The idea of binationalism – a single state comprising the entire territory of the Mandate of Palestine – is not a new one, but it has been favored by different people at different times. In the 1920s and 1930s, it was popular within certain factions of the Zionist movement; now, it seems to be advocated mainly by pro- Palestinian groups. One of its most avid modern exponents is Moammar Qaddafi, who has advocated combining the Israeli and Palestinian territories into a new country called IsraTeen.
A number of Palestinian intellectuals have lately taken up the call for IsraTeen as a means of slicing through the Gordian knot of the Israeli-Palestinian conflict. A binational state would indeed resolve some of the stickiest issues very neatly – sovereignty can be parceled out according to local majorities, Jewish settlers in the West Bank and Gaza can stay where they are, and the holy sites of each religion will be accessible to all. In many ways, binationalism is an attractive option – but, at the present time, I don’t think it’s a realistic one.
A Dual Dilemma
Binationalist proposals often begin with the argument that a viable Palestinian state is impossible, so the best solution is to combine the two. I discussed that argument in the first article in this series. The prospects of a binational state, however, run up against two other hard facts. First, both Israeli Jews and Palestinian Arabs have developed very distinct and very strong national identities – and both have done so the hard way. Second, each believes, with some justification, that it needs protection from the other.
The “mutual protection” objection to binationalism is framed most often in terms of Jews’ fear of being overwhelmed by a faster- growing Arab population, but it applies to Palestinians as well. In fact, it may be the Palestinians who would be most vulnerable during the formative period of a binational state. At present, Jews still hold a slim advantage in numbers and a much greater advantage in economic power, and a key minority, the Druze, is allied with the Jews rather than the Palestinians. The disparity in economic power will be especially telling during the early years, and if the examples of Germany and South Africa are any guide, they will last at least through the medium term. If IsraTeen were formed today, most major companies and media outlets in 2010 would probably be Jewish-owned, and this would translate into considerable political power.
Assuming that the disparity between Jewish and Arab fertility rates continues, however, the Palestinians will solidify their demographic advantage in the medium to long term – and this is where the fears of the Jewish side kick in. Jews have been a minority in nearly every place they have lived for the past two millennia; there have at times been cities or districts with local Jewish majorities, but never an entire country. The condition of being an available, easily scapegoated minority has, to say the least, often led to uncomfortable situations, and even the periods during which Jews lived congenially with their neighbors often proved temporary. It is thus natural that many Jews equate safety with being a majority in a country of their own. Call it a Jewish pathology if you will, but it will be psychologically very difficult for Israeli Jews to accept the idea of a binational state in which they will, once again, be a minority of the population.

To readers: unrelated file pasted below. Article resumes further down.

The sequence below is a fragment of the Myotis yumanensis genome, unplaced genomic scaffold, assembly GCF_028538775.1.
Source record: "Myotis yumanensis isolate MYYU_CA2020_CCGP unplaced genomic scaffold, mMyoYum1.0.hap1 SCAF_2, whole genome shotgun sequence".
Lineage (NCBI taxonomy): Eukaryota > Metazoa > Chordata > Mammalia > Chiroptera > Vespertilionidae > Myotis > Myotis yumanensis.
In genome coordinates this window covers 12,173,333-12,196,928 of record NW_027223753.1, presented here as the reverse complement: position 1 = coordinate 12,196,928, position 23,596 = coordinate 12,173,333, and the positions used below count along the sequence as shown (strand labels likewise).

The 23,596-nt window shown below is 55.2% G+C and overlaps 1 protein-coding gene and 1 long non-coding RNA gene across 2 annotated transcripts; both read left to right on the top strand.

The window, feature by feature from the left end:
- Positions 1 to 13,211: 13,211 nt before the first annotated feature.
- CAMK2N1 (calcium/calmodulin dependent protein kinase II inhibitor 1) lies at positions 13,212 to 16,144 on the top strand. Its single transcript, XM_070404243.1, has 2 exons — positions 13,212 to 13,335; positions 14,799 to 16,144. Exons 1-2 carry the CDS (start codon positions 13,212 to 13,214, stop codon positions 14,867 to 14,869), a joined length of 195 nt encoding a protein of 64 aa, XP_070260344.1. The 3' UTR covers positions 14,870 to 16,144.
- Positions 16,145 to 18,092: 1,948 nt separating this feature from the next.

A Unitary State?
Most binationalist proposals recognize and attempt to compensate for these factors. There are exceptions; binationalism is a continuum rather than a monolith, and one end of the continuum is represented by a unitary secular state that essentially transposes the Louisiana constitution to the Middle East. This approach may be appropriate and even optimal in a new society such as the United States, but it is highly questionable in a region where established group identities are much more central and where there is a long history of inter-group conflict.
It is not surprising that many advocates of a unitary binational state are Marxists who believe that ethnic and national identities are artificial constructs that can be reconstructed at will. Ethnic identities are certainly constructs, but they are not artificial; indeed, the fact that they are constructed in large part by the group members themselves makes them very real. This is especially so where the identities in question developed through struggle. Israelis and Palestinians will not so easily discard their identities and embrace a joint IsraTeenian destiny.
Nor would constitutional protections – even strong ones – be sufficient to paper over ethnic conflict in a binational unitary state. Many binationalists argue from the vantage point of the United States, Canada or Western Europe, where constitutionalism is an unquestioned part of civic life and where constitutional guarantees are generally respected. A constitution, however, is only a bulwark against oppression if the means and will exist to enforce it. Without those things – and especially without the will – it is only a piece of paper.